FMCSA countermeasures focus on drivers, vehicles, and carriers. FMCSA R&T appears to do so as well, but this focus leaves out the interacting effects of the environment and the roadway. In view of FMCSA’s limited R&T budget for data (about $3 million annually), the committee is suggesting not the collection of new data but the assembly of relevant information concerning motor coach and truck crashes from existing data sets.
The concept is to continue to seek opportunities to develop and provide researchers with access to a sustainable data set that can be used to conduct a range of safety analyses requiring multiple variables. A similar recommendation is contained in the National Academies’ driver health and fatigue report.4 In this regard, FMCSA’s plan to create a database repository for data collected by FMCSA5 is appropriate and should be conducted in a manner consistent with federal data standards and protocols established through the data.gov program.6
In addition, the committee recommends that FMCSA consider the assembly of a sustainable database of large truck and bus crashes and their attributes. The data set should include as many crash location, severity of outcome, contributing crash factors, and crash (number of vehicles, time of day, weather), vehicle, roadway, driver, and carrier attributes as can be obtained by full integration of available data sources. Several data sets can serve as starting points for such a sustainable data set; the details can be developed through the conduct of the research. The point is to use such a data set to support the conduct of motor carrier safety research throughout the United States.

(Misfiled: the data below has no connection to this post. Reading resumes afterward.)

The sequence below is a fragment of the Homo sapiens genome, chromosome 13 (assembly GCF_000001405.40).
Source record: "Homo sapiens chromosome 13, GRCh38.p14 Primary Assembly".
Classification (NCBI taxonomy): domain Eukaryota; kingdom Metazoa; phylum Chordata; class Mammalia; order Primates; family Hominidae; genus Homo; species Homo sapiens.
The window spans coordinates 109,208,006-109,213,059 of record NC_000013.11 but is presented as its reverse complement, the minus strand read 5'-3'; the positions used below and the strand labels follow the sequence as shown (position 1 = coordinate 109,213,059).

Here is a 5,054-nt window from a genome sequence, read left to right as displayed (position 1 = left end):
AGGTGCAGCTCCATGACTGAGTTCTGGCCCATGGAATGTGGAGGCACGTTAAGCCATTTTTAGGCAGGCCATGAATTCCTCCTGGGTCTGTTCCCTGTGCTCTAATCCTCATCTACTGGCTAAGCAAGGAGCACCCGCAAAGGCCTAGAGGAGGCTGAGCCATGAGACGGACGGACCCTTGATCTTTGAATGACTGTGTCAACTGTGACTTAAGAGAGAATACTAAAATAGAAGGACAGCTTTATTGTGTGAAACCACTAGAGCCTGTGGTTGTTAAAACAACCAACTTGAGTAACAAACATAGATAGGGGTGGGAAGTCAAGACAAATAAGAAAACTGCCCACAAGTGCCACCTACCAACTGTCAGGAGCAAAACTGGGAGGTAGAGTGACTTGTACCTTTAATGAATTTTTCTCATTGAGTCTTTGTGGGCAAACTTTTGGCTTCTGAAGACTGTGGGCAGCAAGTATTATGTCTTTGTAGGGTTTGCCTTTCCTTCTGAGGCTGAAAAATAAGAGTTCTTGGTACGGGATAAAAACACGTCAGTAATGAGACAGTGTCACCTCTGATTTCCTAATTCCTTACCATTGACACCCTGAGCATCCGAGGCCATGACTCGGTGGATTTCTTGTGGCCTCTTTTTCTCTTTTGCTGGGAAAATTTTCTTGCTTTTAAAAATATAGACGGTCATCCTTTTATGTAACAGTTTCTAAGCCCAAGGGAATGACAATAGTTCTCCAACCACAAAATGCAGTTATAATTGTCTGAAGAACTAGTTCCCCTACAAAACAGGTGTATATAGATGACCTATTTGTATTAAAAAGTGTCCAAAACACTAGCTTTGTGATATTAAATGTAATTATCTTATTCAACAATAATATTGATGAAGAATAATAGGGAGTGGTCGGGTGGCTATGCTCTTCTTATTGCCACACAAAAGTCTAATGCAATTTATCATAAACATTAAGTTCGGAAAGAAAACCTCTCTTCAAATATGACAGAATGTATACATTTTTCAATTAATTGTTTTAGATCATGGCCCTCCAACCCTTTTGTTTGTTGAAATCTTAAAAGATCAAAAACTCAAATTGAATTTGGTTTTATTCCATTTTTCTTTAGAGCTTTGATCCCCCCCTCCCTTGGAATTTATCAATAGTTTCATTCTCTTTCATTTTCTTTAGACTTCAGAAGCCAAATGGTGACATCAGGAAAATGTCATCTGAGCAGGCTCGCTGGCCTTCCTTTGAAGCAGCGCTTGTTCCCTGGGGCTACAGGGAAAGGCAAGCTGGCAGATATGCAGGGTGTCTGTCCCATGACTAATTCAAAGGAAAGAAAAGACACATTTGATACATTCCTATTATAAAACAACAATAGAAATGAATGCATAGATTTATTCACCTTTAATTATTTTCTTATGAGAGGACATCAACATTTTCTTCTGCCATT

As a secondary benefit to FMCSA, expansion and availability of data sets over time could enlarge the community of researchers interested in and knowledgeable about truck safety. These researchers would not necessarily be under contract to FMCSA. For example, they might be academic researchers, including doctoral students preparing dissertations, whose work is made possible by the availability of data. At present, the number of researchers knowledgeable about motor carrier safety is limited, which restricts FMCSA’s options when it seeks contractors to compete for research proposals or for assistance in peer review.
Safety Research Methods
The committee appreciates FMCSA’s methodological challenges in studying driver and vehicle safety issues. For example, for studies in the area of fatigue, FMCSA relied on data provided by cooperating carriers, which may involve biases because they tend to be the largest, most safety-conscious carriers.
Alternatively, FMCSA has relied on naturalistic driving studies (NDS) to examine driver behavior. This method uses trucks instrumented with cameras, global positioning systems and vehicle sensing hardware to observe driver behavior and vehicle response continuously in real time. While providing useful information about the actions of the driver of the instrumented commercial vehicle, the method is costly and results difficult to generalize because they are not random samples (and often again rely on data from the most safety-conscious carriers) and typically lack crashes or even large numbers of near crashes. The committee will have more comments in this area in subsequent letter reports as it learns more about FMCSA’s safety priorities, data constraints, and emerging concerns.
The committee report provides additional discussion of methodological opportunities available to the agency including naturalistic driving study methods already in use by the agency, epidemiological methods, and other techniques. One specific suggestion is to convene a workshop, which would bring together top safety methodologists across several fields (e.g. statistics, epidemiology, road safety, human factors) to provide focused advice on the use of naturalistic driving methodologies. There is an emerging literature that forms a foundation for discussion on this topic (e.g., Jonasson and Rootzén 2014; Wu and Jovanis 2012; Tarko 2012; Guo et al. 2010; Bärgman et al. 2015). Further details about methodological opportunities are contained in the committee report.